That business should include a very serious engagement with China regarding their continued support for the Syrian regime, and the need for their cooperation in devising a real solution for a transition to a post-al-Assad government in a democratic Syria.

Why are the country reports late, and when will they be released?

Whether or not the visits to China had anything to do with the delay in issuing the human rights reports, Secretary Clinton needs to explain immediately to the American people why the country reports on the human rights situation in countries around the world have been delayed for more than two months, in violation of the statutory deadline of February 25, and when they will be released.

The report, including the individual country reports, should be released at the earliest possible date–as required  by U.S. law.

The Trenchant Observer

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Security Council issues “presidential statement”; al-Assad’s military onslaught continues unabated—Obama’s Debacle in Syria — Update #14 (March 22)

Thursday, March 22nd, 2012

On March 21, 2012, the U.N. Security Council unanimously endorsed the issuance of a “presidential statement” on Syria which was notable primarily for its support by Russia and China. The statement reiterated the proposals Kofi Annan took to Damascus and presented to Bashar al-Assad on his recent visit to Syria–which were not made public previously.

Al-Assad’s response was to continue shelling cities and towns, and to commit war crimes and crimes against humanity–today.


“UN peace push fails to halt Syria violence; Ten civilians fleeing to Turkey on a bus among dozens killed, as violence rages despite Security Council statement,” Al Jazeera, March 22, 2012 (20:02 h)

“Syria: Government Uses Homs Tactics on Border Town; Indiscriminate Shelling, Sniper Killings, Attacks on Fleeing Residents,” Human Rights Watch, March 22, 2012.

Alastair Beach, “UN finally agrees peace plan for Syria – but will it end bloodshed? Russia and China fall into line – but Ban Ki-moon admits fallout from conflict could spread through the region,” The Independent, March 22, 2012.

Ariel Zirulnick, “Syria thumbs its nose at the UN; Despite a UN statement yesterday calling for an end to the violence, which was backed even by Syria ally Russia, 82 people were killed yesterday in clashes around the country,” Christian Science Monitor, March 22, 2012.

“Bürgerkrieg in Syrien; Assad-Truppen rücken gegen Protesthochburgen vor; Alle Appelle der Uno verpuffen: In Syrien sind erneut heftige Kämpfe zwischen Aufständischen und der Assad-Armee ausgebrochen, unter anderem in Daraa, Sabadani und Hama. Nach Angaben von Aktivisten schießen die Regierungstruppen mit Panzern in Wohnviertel,” Der Spiegel, den 22 März 2012.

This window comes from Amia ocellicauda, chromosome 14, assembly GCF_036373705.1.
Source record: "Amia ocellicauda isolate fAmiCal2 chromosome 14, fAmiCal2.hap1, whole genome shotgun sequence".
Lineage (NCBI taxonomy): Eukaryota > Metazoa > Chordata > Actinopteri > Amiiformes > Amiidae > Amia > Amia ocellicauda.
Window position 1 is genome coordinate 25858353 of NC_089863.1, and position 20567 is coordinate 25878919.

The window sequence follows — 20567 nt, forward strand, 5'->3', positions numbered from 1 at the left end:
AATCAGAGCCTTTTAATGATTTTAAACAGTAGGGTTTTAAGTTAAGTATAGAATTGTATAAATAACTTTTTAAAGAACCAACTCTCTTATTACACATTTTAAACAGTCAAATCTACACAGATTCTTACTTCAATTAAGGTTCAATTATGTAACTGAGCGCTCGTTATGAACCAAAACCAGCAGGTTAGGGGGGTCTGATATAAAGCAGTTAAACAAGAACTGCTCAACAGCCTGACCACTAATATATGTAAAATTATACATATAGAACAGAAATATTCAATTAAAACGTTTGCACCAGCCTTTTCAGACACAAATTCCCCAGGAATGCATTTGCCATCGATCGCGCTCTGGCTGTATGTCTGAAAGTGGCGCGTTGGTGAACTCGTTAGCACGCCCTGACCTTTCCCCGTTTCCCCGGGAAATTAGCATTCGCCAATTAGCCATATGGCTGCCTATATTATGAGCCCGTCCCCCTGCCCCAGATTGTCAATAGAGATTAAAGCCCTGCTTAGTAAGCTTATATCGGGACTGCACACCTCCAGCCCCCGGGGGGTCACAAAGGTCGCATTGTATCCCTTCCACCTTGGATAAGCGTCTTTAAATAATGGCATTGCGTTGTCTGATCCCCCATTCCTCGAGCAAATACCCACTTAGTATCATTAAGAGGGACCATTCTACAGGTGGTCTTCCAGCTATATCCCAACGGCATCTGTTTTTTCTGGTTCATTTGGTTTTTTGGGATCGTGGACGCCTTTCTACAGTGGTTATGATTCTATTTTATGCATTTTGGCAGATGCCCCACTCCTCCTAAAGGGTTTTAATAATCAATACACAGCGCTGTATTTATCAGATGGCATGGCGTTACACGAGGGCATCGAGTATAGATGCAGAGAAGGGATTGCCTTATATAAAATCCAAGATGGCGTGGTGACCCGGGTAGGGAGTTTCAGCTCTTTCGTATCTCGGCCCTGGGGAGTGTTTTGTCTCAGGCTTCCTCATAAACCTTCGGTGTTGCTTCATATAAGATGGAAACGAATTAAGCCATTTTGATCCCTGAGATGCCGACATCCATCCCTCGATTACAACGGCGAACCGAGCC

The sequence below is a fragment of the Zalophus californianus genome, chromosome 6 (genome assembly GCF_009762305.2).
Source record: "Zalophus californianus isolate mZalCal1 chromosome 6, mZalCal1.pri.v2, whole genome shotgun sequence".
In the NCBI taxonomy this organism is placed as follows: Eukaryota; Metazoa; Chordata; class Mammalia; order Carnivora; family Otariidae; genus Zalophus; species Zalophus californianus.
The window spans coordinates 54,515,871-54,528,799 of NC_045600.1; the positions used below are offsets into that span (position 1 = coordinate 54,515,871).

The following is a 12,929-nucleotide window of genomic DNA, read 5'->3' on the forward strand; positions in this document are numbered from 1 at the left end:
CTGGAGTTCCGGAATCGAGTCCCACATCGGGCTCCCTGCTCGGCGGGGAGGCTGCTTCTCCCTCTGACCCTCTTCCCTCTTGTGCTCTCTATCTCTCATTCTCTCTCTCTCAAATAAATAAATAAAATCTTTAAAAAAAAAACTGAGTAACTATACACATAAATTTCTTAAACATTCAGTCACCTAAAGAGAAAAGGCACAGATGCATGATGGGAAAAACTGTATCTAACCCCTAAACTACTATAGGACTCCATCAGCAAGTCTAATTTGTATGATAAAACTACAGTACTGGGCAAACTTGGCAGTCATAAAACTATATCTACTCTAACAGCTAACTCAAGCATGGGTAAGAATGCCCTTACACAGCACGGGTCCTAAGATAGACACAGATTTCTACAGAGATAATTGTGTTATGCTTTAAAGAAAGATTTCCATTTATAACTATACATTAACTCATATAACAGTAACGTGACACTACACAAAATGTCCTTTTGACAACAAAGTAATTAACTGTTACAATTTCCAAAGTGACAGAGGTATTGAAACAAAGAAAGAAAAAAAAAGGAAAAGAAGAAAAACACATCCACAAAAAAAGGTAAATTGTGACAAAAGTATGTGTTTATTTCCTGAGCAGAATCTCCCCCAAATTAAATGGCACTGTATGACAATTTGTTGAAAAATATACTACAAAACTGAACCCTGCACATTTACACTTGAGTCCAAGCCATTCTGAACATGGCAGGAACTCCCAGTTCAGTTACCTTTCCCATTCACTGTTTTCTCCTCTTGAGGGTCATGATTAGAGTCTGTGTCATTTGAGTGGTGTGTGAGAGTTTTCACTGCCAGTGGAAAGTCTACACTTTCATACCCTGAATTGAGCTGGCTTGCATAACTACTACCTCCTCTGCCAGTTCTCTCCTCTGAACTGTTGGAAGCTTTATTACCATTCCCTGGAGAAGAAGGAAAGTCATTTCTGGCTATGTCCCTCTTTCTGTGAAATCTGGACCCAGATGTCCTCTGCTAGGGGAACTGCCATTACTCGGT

(Le avec AFP et Reuters), “Répression en Syrie: des roquettes tombent sur le Liban,” Le Monde, le 22 mars 2012 (mis à jour à 15h58).

The statement contains contradictory provisions, with one calling for an immediate ceasefire and another calling for a two-hour “pause” in the fighting to allow humanitarian relief through and the wounded to be evacuated from areas of fighting.

Unfortunately, although the Council’s peace plan contains many positive elements, it has no legal force, and even provisions that would have required a response from al-Assad within seven days were eliminated in order to get the Russians to sign on to the statement.

The text of the operative paragraphs of the March 21 Presidential Statement (U.N. Doc. S/PRST/2012/6) follow:

“To this aim, the Security Council fully supports the initial six-point proposal submitted to the Syrian authorities, as outlined by the Envoy to the Security Council on 16 March 2012, to:

(1) commit to work with the Envoy in an inclusive Syrian-led political process to address the legitimate aspirations and concerns of the Syrian people, and, to this end, commit to appoint an empowered interlocutor when invited to do so by the Envoy;

(2) commit to stop the fighting and achieve urgently an effective United Nations supervised cessation of armed violence in all its forms by all parties to protect civilians and stabilize the country. To this end, the Syrian government should immediately cease troop movements towards, and end the use of heavy weapons in, population centres, and begin pullback of military concentrations in and around population centres. As these actions are being taken on the ground, the Syrian government should work with the Envoy to bring about a sustained cessation of armed violence in all its forms by all parties with an effective United Nations supervision mechanism. Similar commitments would be sought by the Envoy from the opposition and all relevant elements to stop the fighting and work with him to bring about a sustained cessation of armed violence in all its forms by all parties with an effective United Nations supervision mechanism;